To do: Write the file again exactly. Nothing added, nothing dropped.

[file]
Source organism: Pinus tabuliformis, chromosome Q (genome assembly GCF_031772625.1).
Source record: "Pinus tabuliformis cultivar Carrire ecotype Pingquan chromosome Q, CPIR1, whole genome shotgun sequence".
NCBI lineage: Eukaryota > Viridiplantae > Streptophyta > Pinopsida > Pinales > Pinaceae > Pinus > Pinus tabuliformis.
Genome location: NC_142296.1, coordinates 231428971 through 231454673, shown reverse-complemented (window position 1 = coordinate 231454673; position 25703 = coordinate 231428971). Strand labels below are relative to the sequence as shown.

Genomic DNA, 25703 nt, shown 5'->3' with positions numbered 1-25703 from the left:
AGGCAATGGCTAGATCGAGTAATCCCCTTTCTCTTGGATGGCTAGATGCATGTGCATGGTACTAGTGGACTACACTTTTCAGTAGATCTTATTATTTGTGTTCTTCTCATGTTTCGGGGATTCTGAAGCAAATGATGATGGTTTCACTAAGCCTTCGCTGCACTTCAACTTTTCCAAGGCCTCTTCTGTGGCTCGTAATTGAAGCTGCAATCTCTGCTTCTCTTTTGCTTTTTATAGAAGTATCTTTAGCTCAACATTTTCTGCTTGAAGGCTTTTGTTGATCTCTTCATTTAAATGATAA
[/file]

Source organism: Pinus tabuliformis, chromosome Q (genome assembly GCF_031772625.1).
Source record: "Pinus tabuliformis cultivar Carrire ecotype Pingquan chromosome Q, CPIR1, whole genome shotgun sequence".
NCBI lineage: Eukaryota > Viridiplantae > Streptophyta > Pinopsida > Pinales > Pinaceae > Pinus > Pinus tabuliformis.
Genome location: NC_142296.1, coordinates 231428971 through 231454673, shown reverse-complemented (window position 1 = coordinate 231454673; position 25703 = coordinate 231428971). Strand labels below are relative to the sequence as shown.

Genomic DNA, 25703 nt, shown 5'->3' with positions numbered 1-25703 from the left:
AGGCAATGGCTAGATCGAGTAATCCCCTTTCTCTTGGATGGCTAGATGCATGTGCATGGTACTAGTGGACTACACTTTTCAGTAGATCTTATTATTTGTGTTCTTCTCATGTTTCGGGGATTCTGAAGCAAATGATGATGGTTTCACTAAGCCTTCGCTGCACTTCAACTTTTCCAAGGCCTCTTCTGTGGCTCGTAATTGAAGCTGCAATCTCTGCTTCTCTTTTGCTTTTTATAGAAGTATCTTTAGCTCAACATTTTCTGCTTGAAGGCTTTTGTTGATCTCTTCATTTAAATGATAA